City official: Fireworks sparked blaze at Phoenix
Careless use of fireworks caused last week’s fire at Phoenix cooperative house, East Lansing Fire Inspector Don Carter confirmed Wednesday.
Carter said residents were releasing fireworks from the roof of the cooperative, 239 Oakhill Ave., into the early hours of the morning Sept. 4. The fire began around 3 a.m., destroyed four rooms and temporarily displaced all 29 residents of Phoenix.
He said remnants of fireworks later were found on the property, which confirmed reports the department received from several neighborhood complaints.
“There’s a flat deck on the southern end, and apparently they were hanging out up there,” Carter said. “There were complaints in the area about fireworks, but we were unable to say where they were coming from. Had we known, we could have put a stop to this whole thing.”
Rumors spread like wildfire last week as to the possible cause of the blaze, which led to investigation by city fire officials and further speculation as to the cause.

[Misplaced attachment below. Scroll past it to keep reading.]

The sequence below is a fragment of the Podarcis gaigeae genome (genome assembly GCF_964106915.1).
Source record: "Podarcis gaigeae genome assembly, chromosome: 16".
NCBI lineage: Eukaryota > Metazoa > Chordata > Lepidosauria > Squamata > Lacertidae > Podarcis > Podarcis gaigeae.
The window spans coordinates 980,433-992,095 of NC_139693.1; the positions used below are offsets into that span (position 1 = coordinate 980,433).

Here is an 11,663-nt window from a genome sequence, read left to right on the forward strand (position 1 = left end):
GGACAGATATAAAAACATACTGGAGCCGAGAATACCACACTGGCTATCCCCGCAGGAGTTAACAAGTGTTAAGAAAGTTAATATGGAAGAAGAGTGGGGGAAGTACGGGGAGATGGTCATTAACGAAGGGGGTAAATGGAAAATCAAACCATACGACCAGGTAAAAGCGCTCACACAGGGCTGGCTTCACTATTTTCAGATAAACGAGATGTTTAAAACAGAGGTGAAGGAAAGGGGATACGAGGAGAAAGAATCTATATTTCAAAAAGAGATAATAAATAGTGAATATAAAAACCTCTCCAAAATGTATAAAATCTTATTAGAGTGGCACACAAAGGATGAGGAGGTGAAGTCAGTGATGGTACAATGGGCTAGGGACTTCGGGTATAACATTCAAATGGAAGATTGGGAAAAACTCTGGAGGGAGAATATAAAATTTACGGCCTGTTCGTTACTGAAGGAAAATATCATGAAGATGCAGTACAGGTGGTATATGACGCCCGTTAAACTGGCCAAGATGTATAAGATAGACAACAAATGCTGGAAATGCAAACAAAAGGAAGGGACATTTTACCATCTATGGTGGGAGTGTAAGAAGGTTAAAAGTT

MSU Student Housing Cooperative public relations consultant Cambria Sobolewski said the organization had not yet been notified by the fire department of the official cause.
Sobolewski said 17 of the cooperative’s 29 residents are moved back in, and noted the remaining displaced members likely will be able to move back into the cooperative by the end of the week once inspectors give approval.
The total cost of the damage has not yet been determined.
“We’re focusing every day on letting people know when they can come back to their room, trying to finish things as quickly as possible and making sure the rooms are quality,” Soboloweski said.
“The fire started in the roof over a couple of the rooms, and … the other rooms are pretty water-damaged. We’ve closed down the whole wing because we had to turn off electricity and water.”
Environmental biology junior Jordan Brandel, one of the displaced Phoenix residents whose room was badly damaged in the blaze, said he is relieved to know the fire was not caused by an internal issue in the building.
“It’s nice to know that it wasn’t an electrical fire. … Potentially, the house needs some renovations, especially electric,” Brandel said. “It can only get better from here, and I’m dealing with it.”
Brandel said residents have not been asked to help cover the costs of damages at this time, but said members of the cooperative have discussed the possibility of raising rent costs if they are held accountable.